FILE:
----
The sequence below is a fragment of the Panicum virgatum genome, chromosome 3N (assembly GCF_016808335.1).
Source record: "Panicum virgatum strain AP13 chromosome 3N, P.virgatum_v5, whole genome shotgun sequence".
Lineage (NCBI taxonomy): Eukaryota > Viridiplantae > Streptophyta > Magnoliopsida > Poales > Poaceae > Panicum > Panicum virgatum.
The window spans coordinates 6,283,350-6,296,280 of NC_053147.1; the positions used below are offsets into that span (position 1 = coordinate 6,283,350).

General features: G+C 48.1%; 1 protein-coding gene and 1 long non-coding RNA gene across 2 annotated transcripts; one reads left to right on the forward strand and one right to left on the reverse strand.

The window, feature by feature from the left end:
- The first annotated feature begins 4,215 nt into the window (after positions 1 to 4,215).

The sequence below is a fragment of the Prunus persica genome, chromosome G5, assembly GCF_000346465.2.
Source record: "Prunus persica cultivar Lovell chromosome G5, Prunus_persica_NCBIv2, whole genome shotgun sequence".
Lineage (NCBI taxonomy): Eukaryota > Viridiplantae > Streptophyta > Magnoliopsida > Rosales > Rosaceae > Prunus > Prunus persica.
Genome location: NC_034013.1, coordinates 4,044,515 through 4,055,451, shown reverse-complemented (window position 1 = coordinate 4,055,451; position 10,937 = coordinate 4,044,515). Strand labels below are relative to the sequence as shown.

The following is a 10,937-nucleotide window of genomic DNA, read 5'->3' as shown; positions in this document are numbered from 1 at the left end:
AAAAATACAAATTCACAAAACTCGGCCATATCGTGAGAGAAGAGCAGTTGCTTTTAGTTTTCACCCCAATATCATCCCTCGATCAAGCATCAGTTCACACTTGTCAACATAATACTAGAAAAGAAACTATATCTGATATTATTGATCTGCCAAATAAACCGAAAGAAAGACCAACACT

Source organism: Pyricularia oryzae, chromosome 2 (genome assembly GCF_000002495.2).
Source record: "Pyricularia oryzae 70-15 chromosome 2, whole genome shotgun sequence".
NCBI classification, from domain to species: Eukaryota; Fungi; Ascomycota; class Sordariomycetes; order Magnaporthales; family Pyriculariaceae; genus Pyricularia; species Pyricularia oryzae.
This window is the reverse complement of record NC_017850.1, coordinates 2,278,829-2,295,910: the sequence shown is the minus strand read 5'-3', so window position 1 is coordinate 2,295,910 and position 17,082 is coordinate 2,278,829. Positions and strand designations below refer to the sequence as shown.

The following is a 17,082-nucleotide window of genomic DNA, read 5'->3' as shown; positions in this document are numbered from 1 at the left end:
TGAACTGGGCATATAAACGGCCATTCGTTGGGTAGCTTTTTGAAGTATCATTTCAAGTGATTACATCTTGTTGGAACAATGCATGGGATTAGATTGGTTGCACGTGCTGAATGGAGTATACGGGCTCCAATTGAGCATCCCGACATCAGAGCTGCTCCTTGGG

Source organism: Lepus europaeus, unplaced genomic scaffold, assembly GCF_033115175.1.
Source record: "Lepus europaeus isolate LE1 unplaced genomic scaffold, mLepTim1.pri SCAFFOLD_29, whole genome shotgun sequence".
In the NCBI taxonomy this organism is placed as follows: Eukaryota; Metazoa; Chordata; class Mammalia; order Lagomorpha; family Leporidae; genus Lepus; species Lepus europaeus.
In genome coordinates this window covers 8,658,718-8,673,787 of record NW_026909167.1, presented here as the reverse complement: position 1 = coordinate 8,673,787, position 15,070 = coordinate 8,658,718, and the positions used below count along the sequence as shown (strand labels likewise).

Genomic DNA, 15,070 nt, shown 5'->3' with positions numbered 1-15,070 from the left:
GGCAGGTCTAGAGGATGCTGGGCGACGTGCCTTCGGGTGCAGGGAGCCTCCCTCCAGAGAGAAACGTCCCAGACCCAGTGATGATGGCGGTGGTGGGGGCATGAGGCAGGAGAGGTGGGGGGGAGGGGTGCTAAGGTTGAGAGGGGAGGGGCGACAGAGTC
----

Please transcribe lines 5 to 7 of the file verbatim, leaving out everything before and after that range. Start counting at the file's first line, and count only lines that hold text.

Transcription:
General features: G+C 48.1%; 1 protein-coding gene and 1 long non-coding RNA gene across 2 annotated transcripts; one reads left to right on the forward strand and one right to left on the reverse strand.

The window, feature by feature from the left end:
- The first annotated feature begins 4,215 nt into the window (after positions 1 to 4,215).